I Made Joanna Gaines' Famous Chocolate Pie Recipe (And It Was Ridiculously Good)
Jo says it's the most requested dessert in her house — and after making it, I can see why.
Hey, I'm Emily! I'm not much of a baker, but I've gotten a lot more into it since all of this *gestures wildly at everything* happened.
One of the baking-centric cookbooks that's made its way into my kitchen lately has been the new one from Joanna Gaines: Magnolia Table: Volume 2.
All of this gave me reason to dig into the book — and one recipe that quickly caught my eye was Joanna's French Silk Pie.
So I decided to try it! One really useful thing about this pie is that Joanna offers two versions of it: a shortcut version with store-bought crust and Reddi Wip on top — and then a fully from-scratch one.
I started with the shortcut version:
But as long as you follow the directions, it all comes together in a pretty straight-forward way.
The shortcut version of the French Silk Pie looked beautiful and tasted great — but left some room for improvement.
But the filling was really good! And because of that, I wanted to try it again with Joanna's recipe for from-scratch crust and whipped toping. HOWEVER. My first attempt.... did not go well. 😑😑
But not to be deterred, I re-did it a few days later, making sure I had the right tools this time. It came out nearly perfect — and was WELL worth the extra effort:
Same with the whipped topping: Waaay better than the Reddi Wip. Don't waste your time with the canned stuff!
The result was ridiculously delicious – and I can see why it's a favorite in her house.
If you have time, the 100% homemade French Silk Pie is worth it — but you really can't go wrong either way.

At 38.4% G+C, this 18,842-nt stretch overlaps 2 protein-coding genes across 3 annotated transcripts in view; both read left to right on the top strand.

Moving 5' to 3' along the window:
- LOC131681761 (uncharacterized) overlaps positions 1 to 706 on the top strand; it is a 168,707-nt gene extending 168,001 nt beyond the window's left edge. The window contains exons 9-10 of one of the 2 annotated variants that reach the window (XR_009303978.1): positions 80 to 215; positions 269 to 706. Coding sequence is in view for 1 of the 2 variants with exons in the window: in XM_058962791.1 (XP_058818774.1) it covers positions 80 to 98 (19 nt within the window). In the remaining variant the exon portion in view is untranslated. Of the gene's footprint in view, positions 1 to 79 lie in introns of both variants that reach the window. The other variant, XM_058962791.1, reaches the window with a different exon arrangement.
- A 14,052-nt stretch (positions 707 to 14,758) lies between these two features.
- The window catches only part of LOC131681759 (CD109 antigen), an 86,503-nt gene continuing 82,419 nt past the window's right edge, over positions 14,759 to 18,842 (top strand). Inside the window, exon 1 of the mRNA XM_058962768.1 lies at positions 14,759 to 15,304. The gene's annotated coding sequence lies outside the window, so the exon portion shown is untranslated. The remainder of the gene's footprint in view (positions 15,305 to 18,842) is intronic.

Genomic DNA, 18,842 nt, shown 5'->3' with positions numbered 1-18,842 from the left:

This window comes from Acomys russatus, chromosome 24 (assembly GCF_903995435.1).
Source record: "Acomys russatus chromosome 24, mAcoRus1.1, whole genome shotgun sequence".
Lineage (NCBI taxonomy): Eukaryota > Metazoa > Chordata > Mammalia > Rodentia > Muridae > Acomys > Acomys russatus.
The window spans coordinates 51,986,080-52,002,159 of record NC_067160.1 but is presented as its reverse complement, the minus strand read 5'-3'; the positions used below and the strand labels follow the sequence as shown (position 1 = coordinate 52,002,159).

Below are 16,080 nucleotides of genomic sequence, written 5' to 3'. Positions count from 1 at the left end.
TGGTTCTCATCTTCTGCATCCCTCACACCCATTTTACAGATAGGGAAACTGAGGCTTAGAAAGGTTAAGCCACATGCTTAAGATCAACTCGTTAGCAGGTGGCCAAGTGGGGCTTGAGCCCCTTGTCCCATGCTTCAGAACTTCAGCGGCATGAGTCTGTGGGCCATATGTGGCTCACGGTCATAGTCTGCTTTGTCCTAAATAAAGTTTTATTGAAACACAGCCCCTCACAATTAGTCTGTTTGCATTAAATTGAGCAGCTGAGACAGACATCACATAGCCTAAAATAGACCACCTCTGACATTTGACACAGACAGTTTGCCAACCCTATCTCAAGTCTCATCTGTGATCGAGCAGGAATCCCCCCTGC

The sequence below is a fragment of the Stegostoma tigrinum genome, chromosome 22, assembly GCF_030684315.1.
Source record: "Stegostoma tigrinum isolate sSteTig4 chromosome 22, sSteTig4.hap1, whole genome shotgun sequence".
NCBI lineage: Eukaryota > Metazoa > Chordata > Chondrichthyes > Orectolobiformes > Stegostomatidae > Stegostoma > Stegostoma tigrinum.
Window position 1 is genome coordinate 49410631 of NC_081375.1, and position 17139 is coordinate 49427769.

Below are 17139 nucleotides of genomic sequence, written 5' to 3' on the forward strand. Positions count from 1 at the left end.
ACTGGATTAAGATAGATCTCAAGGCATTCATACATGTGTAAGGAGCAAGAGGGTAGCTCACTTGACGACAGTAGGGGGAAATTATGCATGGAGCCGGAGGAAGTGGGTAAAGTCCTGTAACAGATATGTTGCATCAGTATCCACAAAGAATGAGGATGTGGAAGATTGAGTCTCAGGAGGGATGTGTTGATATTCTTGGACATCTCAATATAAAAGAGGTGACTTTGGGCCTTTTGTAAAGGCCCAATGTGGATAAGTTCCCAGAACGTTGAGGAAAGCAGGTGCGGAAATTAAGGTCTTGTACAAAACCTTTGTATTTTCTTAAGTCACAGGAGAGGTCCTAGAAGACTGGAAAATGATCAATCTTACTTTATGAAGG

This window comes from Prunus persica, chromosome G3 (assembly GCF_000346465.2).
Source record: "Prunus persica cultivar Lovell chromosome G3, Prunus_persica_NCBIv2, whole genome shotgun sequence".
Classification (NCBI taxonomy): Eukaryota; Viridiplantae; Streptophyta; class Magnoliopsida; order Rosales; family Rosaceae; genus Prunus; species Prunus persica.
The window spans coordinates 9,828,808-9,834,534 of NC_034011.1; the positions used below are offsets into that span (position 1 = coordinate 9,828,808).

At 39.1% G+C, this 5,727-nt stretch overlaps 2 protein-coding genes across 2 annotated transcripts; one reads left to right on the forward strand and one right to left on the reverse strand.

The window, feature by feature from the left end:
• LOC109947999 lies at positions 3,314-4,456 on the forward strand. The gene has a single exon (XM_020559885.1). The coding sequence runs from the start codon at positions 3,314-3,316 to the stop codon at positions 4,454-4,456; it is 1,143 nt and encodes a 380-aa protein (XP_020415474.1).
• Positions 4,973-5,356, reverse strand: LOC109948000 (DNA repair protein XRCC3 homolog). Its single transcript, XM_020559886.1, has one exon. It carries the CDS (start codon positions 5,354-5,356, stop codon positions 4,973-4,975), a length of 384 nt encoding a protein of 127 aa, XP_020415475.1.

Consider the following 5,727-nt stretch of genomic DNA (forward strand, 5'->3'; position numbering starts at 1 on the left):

Want to try it yourself? Here are the full recipes for the pie, crust, and whipped cream:
1) Joanna Gaines' French Silk Pie:
⅔ cup granulated sugar
2 large eggs
2 ounces unsweetened chocolate, chopped
1 teaspoon pure vanilla extract
⅓ cup (⅔ stick) unsalted butter, at room temperature
⅔ cup heavy cream
¼ cup powdered sugar
1 pre-baked 9-inch pie crust or tart shell
Whipped cream and shaved dark chocolate, for garnish
1. In a small saucepan, whisk together the granulated sugar and eggs until well blended. Cook over low heat, whisking constantly until the mixture reaches 160ºF and coats the back of a metal spoon. Remove from the heat. Add the chocolate and vanilla and stir until smooth. Set aside to cool for approximately 5 minutes.
2. In a stand mixer fitted with the paddle attachment, cream the butter on medium-high speed until light and fluffy, about 5 minutes. Add the cooled chocolate mixture and beat on high speed until light and fluffy, about 5 minutes.
3. In another large bowl, beat the cream on medium-high speed until it begins to thicken, 3 to 4 minutes. Add the powdered sugar and beat on low speed, then gradually return to medium-high until stiff peaks form. Fold into the chocolate mixture.
4. Pour into the prebaked pie crust or tart shell. Refrigerate until well chilled, at least 4 hours or up to overnight.
5. Garnish with whipped cream and shaved chocolate, if desired.